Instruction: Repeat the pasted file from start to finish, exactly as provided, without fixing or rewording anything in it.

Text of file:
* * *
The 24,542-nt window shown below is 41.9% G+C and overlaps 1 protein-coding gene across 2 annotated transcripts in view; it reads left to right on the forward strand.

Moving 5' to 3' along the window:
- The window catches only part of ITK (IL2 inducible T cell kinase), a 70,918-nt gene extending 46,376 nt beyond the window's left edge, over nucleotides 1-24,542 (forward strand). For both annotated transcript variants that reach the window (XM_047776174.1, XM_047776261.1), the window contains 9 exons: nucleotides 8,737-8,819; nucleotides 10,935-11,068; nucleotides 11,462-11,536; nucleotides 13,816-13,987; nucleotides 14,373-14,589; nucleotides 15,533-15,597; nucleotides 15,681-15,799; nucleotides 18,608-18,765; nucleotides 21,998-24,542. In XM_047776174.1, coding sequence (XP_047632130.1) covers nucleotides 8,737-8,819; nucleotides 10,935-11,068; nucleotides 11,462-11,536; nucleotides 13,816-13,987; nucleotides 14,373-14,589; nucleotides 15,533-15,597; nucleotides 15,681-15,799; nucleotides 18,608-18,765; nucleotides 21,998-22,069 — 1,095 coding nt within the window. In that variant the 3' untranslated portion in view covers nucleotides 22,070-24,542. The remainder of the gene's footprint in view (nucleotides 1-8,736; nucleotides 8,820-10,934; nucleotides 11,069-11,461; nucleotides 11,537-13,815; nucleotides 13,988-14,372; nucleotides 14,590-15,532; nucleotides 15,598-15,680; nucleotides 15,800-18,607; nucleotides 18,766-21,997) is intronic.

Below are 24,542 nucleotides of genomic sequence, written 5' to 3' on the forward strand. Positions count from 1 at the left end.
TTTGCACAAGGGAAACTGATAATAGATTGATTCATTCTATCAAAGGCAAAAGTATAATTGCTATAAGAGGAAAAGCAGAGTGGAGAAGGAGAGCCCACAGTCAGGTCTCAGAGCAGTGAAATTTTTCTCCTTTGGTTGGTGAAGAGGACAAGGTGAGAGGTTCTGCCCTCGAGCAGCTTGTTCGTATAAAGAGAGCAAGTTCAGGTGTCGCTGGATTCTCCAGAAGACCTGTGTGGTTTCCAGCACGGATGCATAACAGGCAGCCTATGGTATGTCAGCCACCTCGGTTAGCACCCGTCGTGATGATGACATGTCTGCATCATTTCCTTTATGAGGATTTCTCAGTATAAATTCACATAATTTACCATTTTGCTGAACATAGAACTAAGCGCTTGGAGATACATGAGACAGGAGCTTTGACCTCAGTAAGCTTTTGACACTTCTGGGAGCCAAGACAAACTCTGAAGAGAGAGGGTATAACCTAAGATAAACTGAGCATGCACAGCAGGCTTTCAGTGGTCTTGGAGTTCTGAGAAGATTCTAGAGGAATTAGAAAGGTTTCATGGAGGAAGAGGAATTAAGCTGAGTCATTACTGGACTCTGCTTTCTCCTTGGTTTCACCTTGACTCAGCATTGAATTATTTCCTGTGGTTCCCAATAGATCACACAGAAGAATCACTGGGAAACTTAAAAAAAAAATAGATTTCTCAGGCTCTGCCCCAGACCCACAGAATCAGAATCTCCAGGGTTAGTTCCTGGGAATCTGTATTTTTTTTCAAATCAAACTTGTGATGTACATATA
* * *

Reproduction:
The 24,542-nt window shown below is 41.9% G+C and overlaps 1 protein-coding gene across 2 annotated transcripts in view; it reads left to right on the forward strand.

Moving 5' to 3' along the window:
- The window catches only part of ITK (IL2 inducible T cell kinase), a 70,918-nt gene extending 46,376 nt beyond the window's left edge, over nucleotides 1-24,542 (forward strand). For both annotated transcript variants that reach the window (XM_047776174.1, XM_047776261.1), the window contains 9 exons: nucleotides 8,737-8,819; nucleotides 10,935-11,068; nucleotides 11,462-11,536; nucleotides 13,816-13,987; nucleotides 14,373-14,589; nucleotides 15,533-15,597; nucleotides 15,681-15,799; nucleotides 18,608-18,765; nucleotides 21,998-24,542. In XM_047776174.1, coding sequence (XP_047632130.1) covers nucleotides 8,737-8,819; nucleotides 10,935-11,068; nucleotides 11,462-11,536; nucleotides 13,816-13,987; nucleotides 14,373-14,589; nucleotides 15,533-15,597; nucleotides 15,681-15,799; nucleotides 18,608-18,765; nucleotides 21,998-22,069 — 1,095 coding nt within the window. In that variant the 3' untranslated portion in view covers nucleotides 22,070-24,542. The remainder of the gene's footprint in view (nucleotides 1-8,736; nucleotides 8,820-10,934; nucleotides 11,069-11,461; nucleotides 11,537-13,815; nucleotides 13,988-14,372; nucleotides 14,590-15,532; nucleotides 15,598-15,680; nucleotides 15,800-18,607; nucleotides 18,766-21,997) is intronic.

Below are 24,542 nucleotides of genomic sequence, written 5' to 3' on the forward strand. Positions count from 1 at the left end.
TTTGCACAAGGGAAACTGATAATAGATTGATTCATTCTATCAAAGGCAAAAGTATAATTGCTATAAGAGGAAAAGCAGAGTGGAGAAGGAGAGCCCACAGTCAGGTCTCAGAGCAGTGAAATTTTTCTCCTTTGGTTGGTGAAGAGGACAAGGTGAGAGGTTCTGCCCTCGAGCAGCTTGTTCGTATAAAGAGAGCAAGTTCAGGTGTCGCTGGATTCTCCAGAAGACCTGTGTGGTTTCCAGCACGGATGCATAACAGGCAGCCTATGGTATGTCAGCCACCTCGGTTAGCACCCGTCGTGATGATGACATGTCTGCATCATTTCCTTTATGAGGATTTCTCAGTATAAATTCACATAATTTACCATTTTGCTGAACATAGAACTAAGCGCTTGGAGATACATGAGACAGGAGCTTTGACCTCAGTAAGCTTTTGACACTTCTGGGAGCCAAGACAAACTCTGAAGAGAGAGGGTATAACCTAAGATAAACTGAGCATGCACAGCAGGCTTTCAGTGGTCTTGGAGTTCTGAGAAGATTCTAGAGGAATTAGAAAGGTTTCATGGAGGAAGAGGAATTAAGCTGAGTCATTACTGGACTCTGCTTTCTCCTTGGTTTCACCTTGACTCAGCATTGAATTATTTCCTGTGGTTCCCAATAGATCACACAGAAGAATCACTGGGAAACTTAAAAAAAAAATAGATTTCTCAGGCTCTGCCCCAGACCCACAGAATCAGAATCTCCAGGGTTAGTTCCTGGGAATCTGTATTTTTTTTCAAATCAAACTTGTGATGTACATATA